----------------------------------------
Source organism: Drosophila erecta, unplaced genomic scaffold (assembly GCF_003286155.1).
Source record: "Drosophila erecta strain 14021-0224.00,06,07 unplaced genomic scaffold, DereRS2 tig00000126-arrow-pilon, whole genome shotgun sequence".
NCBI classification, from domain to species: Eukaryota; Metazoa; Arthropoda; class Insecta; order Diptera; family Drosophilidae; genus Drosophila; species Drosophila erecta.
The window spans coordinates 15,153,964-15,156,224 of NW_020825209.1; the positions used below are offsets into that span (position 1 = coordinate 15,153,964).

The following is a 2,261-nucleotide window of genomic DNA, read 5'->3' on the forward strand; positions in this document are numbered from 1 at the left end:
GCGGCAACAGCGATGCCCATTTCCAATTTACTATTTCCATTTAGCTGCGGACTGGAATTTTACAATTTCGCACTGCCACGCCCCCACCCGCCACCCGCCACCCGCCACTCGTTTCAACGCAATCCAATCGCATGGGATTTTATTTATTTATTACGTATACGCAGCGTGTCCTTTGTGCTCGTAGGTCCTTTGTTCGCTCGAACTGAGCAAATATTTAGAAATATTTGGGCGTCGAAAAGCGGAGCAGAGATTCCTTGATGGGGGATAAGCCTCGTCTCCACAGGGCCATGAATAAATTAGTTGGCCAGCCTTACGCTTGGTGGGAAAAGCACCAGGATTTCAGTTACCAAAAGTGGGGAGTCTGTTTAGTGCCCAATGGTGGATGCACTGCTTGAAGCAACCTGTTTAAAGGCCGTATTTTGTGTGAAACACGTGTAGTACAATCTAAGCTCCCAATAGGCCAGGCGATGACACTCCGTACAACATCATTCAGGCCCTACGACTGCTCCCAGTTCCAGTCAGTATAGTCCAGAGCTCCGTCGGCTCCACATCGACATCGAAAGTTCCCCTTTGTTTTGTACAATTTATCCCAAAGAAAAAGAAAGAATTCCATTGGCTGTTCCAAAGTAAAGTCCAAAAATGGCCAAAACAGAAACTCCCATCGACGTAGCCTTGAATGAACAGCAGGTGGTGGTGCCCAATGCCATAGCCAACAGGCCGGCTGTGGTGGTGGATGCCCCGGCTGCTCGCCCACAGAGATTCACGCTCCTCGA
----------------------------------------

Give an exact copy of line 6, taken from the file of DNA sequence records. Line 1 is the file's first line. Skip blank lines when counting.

GCGGCAACAGCGATGCCCATTTCCAATTTACTATTTCCATTTAGCTGCGGACTGGAATTTTACAATTTCGCACTGCCACGCCCCCACCCGCCACCCGCCACCCGCCACTCGTTTCAACGCAATCCAATCGCATGGGATTTTATTTATTTATTACGTATACGCAGCGTGTCCTTTGTGCTCGTAGGTCCTTTGTTCGCTCGAACTGAGCAAATATTTAGAAATATTTGGGCGTCGAAAAGCGGAGCAGAGATTCCTTGATGGGGGATAAGCCTCGTCTCCACAGGGCCATGAATAAATTAGTTGGCCAGCCTTACGCTTGGTGGGAAAAGCACCAGGATTTCAGTTACCAAAAGTGGGGAGTCTGTTTAGTGCCCAATGGTGGATGCACTGCTTGAAGCAACCTGTTTAAAGGCCGTATTTTGTGTGAAACACGTGTAGTACAATCTAAGCTCCCAATAGGCCAGGCGATGACACTCCGTACAACATCATTCAGGCCCTACGACTGCTCCCAGTTCCAGTCAGTATAGTCCAGAGCTCCGTCGGCTCCACATCGACATCGAAAGTTCCCCTTTGTTTTGTACAATTTATCCCAAAGAAAAAGAAAGAATTCCATTGGCTGTTCCAAAGTAAAGTCCAAAAATGGCCAAAACAGAAACTCCCATCGACGTAGCCTTGAATGAACAGCAGGTGGTGGTGCCCAATGCCATAGCCAACAGGCCGGCTGTGGTGGTGGATGCCCCGGCTGCTCGCCCACAGAGATTCACGCTCCTCGA